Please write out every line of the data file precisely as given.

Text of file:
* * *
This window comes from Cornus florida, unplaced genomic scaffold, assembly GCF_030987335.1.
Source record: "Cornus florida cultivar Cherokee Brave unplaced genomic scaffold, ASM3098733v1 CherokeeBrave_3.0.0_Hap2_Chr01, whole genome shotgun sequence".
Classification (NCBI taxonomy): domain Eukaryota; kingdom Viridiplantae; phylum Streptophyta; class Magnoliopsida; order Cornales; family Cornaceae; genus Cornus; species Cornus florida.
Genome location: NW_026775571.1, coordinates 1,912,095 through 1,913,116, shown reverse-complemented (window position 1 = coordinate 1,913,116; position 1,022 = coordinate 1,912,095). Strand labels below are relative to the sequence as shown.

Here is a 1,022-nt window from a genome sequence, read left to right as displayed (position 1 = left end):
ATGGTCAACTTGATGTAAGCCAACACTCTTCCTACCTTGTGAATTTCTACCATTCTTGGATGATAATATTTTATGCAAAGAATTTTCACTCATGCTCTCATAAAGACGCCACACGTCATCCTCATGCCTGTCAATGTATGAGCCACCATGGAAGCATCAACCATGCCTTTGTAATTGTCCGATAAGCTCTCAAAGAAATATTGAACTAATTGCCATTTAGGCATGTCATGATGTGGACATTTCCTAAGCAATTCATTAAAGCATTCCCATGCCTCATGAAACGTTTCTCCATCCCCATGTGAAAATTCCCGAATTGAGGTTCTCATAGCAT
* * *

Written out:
This window comes from Cornus florida, unplaced genomic scaffold, assembly GCF_030987335.1.
Source record: "Cornus florida cultivar Cherokee Brave unplaced genomic scaffold, ASM3098733v1 CherokeeBrave_3.0.0_Hap2_Chr01, whole genome shotgun sequence".
Classification (NCBI taxonomy): domain Eukaryota; kingdom Viridiplantae; phylum Streptophyta; class Magnoliopsida; order Cornales; family Cornaceae; genus Cornus; species Cornus florida.
Genome location: NW_026775571.1, coordinates 1,912,095 through 1,913,116, shown reverse-complemented (window position 1 = coordinate 1,913,116; position 1,022 = coordinate 1,912,095). Strand labels below are relative to the sequence as shown.

Here is a 1,022-nt window from a genome sequence, read left to right as displayed (position 1 = left end):
ATGGTCAACTTGATGTAAGCCAACACTCTTCCTACCTTGTGAATTTCTACCATTCTTGGATGATAATATTTTATGCAAAGAATTTTCACTCATGCTCTCATAAAGACGCCACACGTCATCCTCATGCCTGTCAATGTATGAGCCACCATGGAAGCATCAACCATGCCTTTGTAATTGTCCGATAAGCTCTCAAAGAAATATTGAACTAATTGCCATTTAGGCATGTCATGATGTGGACATTTCCTAAGCAATTCATTAAAGCATTCCCATGCCTCATGAAACGTTTCTCCATCCCCATGTGAAAATTCCCGAATTGAGGTTCTCATAGCAT